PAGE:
This course has scope to consider so many possible avenues for exploration into educational technology and related issues that it is almost dangerous to lump all these avenues together. It would almost be better if communications technology were specified, or if we focused on research and presentations in particular. With a course named Teacher and Tech, however, we are constrained by our freedoms. Any technology that could potentially have an application in the classroom becomes our course material. Any idea that loosely connects technology to the idea of learning becomes a text.
One could say that we have not lived up to the idea of drawing those links yet between teachers and the technological cornucopia that is 2011. So far we have explored different technologies available to teachers and generalist classrooms. Some examples include Powerpoint, (although we have not spoken at all about projectors and screens) blogging, Podcasts, virtual classrooms, film and internet resources. We have spoken less about how to obtain technology for your classroom, how to decide whether a certain technology fits the bill as educational and useful, and what might be the different technological requirements of a specialty class such as music, art or power mechanics.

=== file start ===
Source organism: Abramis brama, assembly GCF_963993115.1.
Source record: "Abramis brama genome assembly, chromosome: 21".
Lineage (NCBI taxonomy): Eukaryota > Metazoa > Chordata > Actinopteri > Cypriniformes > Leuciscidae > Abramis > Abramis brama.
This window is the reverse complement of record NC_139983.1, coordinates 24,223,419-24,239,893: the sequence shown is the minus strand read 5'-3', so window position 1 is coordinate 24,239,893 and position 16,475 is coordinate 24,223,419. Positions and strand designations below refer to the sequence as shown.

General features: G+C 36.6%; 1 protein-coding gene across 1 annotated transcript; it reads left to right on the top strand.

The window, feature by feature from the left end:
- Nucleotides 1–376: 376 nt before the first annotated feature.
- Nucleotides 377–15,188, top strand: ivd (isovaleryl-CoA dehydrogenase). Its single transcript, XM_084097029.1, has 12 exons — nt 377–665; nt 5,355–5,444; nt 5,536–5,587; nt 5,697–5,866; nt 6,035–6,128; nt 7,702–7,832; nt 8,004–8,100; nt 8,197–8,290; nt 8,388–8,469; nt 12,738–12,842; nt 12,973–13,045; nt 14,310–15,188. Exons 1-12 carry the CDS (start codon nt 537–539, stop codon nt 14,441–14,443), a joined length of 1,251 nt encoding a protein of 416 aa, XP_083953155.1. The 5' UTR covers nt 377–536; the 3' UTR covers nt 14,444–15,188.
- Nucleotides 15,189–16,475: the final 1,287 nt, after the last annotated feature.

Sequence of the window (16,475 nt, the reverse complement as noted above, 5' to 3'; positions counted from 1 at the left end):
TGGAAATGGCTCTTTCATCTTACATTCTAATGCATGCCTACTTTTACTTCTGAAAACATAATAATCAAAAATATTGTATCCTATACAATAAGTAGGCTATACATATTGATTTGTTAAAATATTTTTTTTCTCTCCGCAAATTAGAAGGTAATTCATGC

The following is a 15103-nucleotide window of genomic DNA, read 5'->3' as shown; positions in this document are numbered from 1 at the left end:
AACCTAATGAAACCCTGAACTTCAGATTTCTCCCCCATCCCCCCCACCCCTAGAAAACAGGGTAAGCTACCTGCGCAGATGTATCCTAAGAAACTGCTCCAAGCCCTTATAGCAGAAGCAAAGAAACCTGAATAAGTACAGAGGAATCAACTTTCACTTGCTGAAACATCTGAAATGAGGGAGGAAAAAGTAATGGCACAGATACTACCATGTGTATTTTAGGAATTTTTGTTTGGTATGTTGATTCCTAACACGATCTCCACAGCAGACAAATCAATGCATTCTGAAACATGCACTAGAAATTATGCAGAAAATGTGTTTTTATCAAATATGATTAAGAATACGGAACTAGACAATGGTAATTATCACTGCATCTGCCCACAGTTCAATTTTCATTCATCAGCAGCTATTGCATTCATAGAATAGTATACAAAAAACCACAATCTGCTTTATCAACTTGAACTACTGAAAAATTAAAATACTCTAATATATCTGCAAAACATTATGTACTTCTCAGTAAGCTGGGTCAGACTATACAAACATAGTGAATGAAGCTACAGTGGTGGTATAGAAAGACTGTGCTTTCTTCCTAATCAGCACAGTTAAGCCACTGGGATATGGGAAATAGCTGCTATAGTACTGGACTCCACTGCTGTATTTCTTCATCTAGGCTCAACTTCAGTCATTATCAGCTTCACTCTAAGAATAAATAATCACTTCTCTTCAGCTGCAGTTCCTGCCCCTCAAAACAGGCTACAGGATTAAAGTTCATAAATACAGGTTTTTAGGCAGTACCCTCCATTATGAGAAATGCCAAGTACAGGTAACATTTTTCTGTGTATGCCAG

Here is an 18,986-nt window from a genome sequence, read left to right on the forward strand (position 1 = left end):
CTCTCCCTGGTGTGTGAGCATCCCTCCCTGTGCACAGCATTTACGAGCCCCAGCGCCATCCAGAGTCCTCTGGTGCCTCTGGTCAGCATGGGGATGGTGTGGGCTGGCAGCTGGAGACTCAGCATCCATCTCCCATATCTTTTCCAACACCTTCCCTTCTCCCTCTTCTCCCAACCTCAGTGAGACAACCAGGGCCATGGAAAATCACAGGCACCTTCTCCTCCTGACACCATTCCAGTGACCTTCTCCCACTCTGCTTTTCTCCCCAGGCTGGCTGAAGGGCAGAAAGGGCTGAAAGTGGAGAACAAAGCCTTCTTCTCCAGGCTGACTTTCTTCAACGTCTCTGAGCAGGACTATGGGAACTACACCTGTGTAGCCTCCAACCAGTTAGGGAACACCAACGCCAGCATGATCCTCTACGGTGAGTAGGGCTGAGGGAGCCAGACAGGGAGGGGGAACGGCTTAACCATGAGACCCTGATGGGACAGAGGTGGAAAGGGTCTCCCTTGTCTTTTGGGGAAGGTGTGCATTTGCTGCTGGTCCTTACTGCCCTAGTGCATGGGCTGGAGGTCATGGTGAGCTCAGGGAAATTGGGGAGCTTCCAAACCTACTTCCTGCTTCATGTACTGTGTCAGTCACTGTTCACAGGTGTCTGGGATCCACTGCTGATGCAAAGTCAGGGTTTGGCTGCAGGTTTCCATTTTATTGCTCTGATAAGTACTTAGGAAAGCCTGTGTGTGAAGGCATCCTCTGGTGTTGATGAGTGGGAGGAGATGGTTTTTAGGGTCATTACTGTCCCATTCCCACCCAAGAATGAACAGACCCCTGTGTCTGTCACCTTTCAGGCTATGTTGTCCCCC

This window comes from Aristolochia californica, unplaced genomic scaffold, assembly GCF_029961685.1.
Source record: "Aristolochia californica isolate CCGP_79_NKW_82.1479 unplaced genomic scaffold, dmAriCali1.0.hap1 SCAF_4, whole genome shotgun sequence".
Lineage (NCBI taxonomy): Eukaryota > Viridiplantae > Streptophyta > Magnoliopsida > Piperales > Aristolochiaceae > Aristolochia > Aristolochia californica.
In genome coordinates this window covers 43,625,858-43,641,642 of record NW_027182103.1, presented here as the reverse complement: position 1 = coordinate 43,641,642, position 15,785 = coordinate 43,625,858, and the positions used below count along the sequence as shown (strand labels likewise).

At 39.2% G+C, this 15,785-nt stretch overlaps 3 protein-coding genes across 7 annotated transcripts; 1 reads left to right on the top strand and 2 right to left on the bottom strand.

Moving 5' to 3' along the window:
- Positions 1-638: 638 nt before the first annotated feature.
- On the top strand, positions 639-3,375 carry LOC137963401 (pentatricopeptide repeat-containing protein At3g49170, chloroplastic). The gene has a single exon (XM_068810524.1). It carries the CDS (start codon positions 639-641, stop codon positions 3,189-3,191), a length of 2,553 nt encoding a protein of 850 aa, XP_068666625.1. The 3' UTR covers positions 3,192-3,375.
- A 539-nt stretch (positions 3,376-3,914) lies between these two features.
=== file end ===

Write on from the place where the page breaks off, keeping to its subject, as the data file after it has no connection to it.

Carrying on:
In terms of dialogues on the idea of technology in the classroom, we have had several good ones. One of them centered around a video in which kids of this generation are seen to be spending ridiculous amounts of time online, text messaging and playing video games. The video did a good job of showing that these kids are actually normal, except in some behaviors. One topic which I think bears further discussion is that we as teachers need to either meet students where they are at, in terms of using their technology (despite fears of pandering to the student’s whims) or teach the ethics of technology, reasonable restraint of “screen time,” and the value and nuance of face-to-face meetings with real people. I would argue that we can teach both, but the real debate is how far to lean one way or the other.